Health chief: Help autistic patients by fixing system

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Katie Fisher, chief executive of St Andrew’s Healthcare, spoke out after an internal review of its four UK sites. The findings revealed it currently has 36 patients locked in its units who should have been released but had to be held due to a lack of suitable places to send them. Some had been held for more than a year, despite being classed as fit to be released.

St Andrew’s, which houses up to 900 children and adults with severe mental health and learning problems, cited the most common reasons for patients being held as “funding problems for new placements” and “lack of available beds”. Figures released by the NHS earlier this month show there are 2,260 patients with autism and learning disabilities who are currently detained.

Ms Fisher said: “The system is in crisis. There are people who have life-long needs who require life-long support, but those who recover or are assessed as fit to leave but then cannot are not gaining any clinical benefit from being here.

“It is potentially damaging, especially if they don’t know when or where they will be discharged.

“This is their life and not being able to move to a more suitable place or home is just wrong, unnecessarily restrictive and hugely expensive.

“We put interventions in place to move them, but the community service infrastructure does not work. It is so fragmented and too many patients are falling through the gaps.”

Dr Paul Wallang, clinical director of St Andrew’s, said: “When someone can step down from secure care into the community, any delay can have a significant impact. Everyone reacts differently, of course, but for many people a long period of uncertainty and worry can set them back in their progress and affect their wellbeing.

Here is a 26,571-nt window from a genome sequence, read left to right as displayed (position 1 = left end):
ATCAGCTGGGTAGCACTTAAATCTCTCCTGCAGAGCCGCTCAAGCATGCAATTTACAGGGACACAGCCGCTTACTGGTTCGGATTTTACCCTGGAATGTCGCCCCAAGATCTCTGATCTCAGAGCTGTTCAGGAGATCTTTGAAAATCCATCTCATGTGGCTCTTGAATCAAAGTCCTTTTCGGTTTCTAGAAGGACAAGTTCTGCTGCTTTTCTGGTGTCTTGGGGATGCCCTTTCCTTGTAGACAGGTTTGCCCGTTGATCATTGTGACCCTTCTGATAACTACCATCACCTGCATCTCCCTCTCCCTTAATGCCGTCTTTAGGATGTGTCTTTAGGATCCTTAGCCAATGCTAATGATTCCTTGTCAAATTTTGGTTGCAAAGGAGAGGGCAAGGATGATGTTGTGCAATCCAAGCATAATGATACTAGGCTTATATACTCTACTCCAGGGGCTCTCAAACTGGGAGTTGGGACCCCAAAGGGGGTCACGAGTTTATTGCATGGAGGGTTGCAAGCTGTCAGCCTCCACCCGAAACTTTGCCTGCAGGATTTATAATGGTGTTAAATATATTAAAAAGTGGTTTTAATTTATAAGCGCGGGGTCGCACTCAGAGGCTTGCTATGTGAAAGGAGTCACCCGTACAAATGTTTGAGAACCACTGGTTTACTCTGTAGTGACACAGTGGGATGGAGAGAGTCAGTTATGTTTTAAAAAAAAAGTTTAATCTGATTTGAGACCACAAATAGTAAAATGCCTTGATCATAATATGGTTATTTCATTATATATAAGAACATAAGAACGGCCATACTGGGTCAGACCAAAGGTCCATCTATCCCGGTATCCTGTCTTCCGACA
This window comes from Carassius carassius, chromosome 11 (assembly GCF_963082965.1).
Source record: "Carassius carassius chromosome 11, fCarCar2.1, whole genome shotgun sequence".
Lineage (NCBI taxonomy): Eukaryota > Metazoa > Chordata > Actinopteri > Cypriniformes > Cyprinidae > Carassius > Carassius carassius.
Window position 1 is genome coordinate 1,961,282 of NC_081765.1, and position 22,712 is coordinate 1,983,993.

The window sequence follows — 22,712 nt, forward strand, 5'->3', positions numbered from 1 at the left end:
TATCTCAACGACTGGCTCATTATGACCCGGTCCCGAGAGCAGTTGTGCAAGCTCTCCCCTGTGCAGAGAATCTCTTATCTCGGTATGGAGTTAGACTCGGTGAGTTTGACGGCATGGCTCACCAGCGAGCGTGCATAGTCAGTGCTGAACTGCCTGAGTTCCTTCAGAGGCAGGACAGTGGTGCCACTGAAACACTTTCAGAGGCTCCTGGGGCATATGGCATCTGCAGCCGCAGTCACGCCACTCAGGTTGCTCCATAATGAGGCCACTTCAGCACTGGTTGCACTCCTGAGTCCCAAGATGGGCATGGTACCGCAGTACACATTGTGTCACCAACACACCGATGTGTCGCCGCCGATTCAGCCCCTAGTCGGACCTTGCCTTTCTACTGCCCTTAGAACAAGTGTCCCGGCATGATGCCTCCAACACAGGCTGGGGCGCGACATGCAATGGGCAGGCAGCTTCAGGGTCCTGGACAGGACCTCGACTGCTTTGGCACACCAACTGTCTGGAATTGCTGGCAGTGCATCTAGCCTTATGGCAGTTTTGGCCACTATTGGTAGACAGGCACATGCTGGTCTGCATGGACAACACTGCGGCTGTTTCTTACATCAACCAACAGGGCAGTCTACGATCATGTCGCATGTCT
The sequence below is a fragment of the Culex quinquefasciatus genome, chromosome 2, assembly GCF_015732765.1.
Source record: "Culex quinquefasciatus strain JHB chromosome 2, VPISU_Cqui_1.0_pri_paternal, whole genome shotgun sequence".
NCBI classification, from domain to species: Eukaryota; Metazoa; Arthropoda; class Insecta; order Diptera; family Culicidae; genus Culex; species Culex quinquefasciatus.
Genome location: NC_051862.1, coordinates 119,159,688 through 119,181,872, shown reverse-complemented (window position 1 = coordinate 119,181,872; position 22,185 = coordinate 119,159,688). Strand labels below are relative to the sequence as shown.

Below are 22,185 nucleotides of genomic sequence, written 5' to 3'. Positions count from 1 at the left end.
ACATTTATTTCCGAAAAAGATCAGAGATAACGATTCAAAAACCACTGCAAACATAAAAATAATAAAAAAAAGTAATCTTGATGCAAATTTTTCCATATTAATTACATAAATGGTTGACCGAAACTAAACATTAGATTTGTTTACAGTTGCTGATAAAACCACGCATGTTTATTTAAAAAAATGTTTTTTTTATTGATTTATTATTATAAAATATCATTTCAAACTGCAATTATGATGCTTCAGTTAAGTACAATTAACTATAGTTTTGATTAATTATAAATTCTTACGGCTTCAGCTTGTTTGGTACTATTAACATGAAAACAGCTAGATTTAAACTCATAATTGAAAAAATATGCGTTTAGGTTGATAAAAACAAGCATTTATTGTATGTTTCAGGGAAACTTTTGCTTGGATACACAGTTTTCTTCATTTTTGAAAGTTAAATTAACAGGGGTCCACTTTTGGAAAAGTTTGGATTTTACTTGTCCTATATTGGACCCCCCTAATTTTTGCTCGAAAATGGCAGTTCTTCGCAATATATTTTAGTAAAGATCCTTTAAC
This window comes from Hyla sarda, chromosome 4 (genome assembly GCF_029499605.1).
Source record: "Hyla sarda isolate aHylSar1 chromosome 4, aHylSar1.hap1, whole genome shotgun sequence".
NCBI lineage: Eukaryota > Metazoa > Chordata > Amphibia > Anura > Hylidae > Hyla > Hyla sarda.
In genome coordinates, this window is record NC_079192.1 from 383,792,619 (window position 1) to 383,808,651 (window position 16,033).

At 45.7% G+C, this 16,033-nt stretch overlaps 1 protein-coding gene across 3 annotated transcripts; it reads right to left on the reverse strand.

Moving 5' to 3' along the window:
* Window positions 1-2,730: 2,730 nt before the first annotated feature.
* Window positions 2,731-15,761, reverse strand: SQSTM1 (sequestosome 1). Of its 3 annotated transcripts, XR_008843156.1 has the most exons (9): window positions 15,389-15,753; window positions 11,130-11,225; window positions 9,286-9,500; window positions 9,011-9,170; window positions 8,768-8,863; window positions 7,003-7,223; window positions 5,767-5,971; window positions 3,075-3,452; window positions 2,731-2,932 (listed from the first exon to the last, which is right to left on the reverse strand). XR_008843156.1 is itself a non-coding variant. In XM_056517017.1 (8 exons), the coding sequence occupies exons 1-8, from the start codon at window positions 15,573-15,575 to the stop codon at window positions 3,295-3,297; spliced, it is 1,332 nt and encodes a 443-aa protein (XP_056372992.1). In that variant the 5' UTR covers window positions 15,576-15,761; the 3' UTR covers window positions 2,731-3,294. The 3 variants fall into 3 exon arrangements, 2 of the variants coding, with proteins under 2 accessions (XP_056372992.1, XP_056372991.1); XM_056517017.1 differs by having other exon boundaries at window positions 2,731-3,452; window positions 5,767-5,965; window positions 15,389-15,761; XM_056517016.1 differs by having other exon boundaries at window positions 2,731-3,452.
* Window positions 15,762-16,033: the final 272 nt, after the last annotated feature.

“It’s also equally demanding and stressful on someone’s mental state if they have visited a community placement and are ready to leave, but funding problems or the unavailability of specialist community care mean that they are forced to wait.”

The patients, who have severe behavioural and mental health problems, are often removed from their families and locked in private and NHS assessment and treatment units. The annual detention bill is estimated to be about £500million.

This is despite a Government pledge in 2015 to rehouse up to 50 per cent into community housing by last month.

Last week, the Labour Party pledged £350million per year to end the problem and help people move back into the community.

Barbara Keeley, shadow minister for health and social care, said: “It is a national scandal that over 2,200 autistic people and people with learning disabilities are detained in inappropriate in-patient institutions when they could be supported in the community.

“The Government has failed to address this.”

Former health minister and Liberal Democrat MP Norman Lamb said: “Reform of the system is long overdue. Locking up children when alternatives could be available amounts to abuse – and the Government is complicit.”

Earlier this year we reported that mental health minister Jackie Doyle-Price vowed to reform the system after being told about a man who has been locked up for over 11 years after being admitted with depression.

Mrs Doyle Price ordered the Department of Health and NHS England to carry out a full review into the case of Mark Verrion, a 47-year old who had been diagnosed with severe autism and bipolar disorder.

His parents believe he could be supported to live at his home, or in the community.

A Department of Health and Social Care spokeswoman said: “We are determined to reduce the number of people on the autism spectrum or with learning disabilities in mental health hospitals, and significant investment in community support has already led to a reduction of over 21 per cent.”

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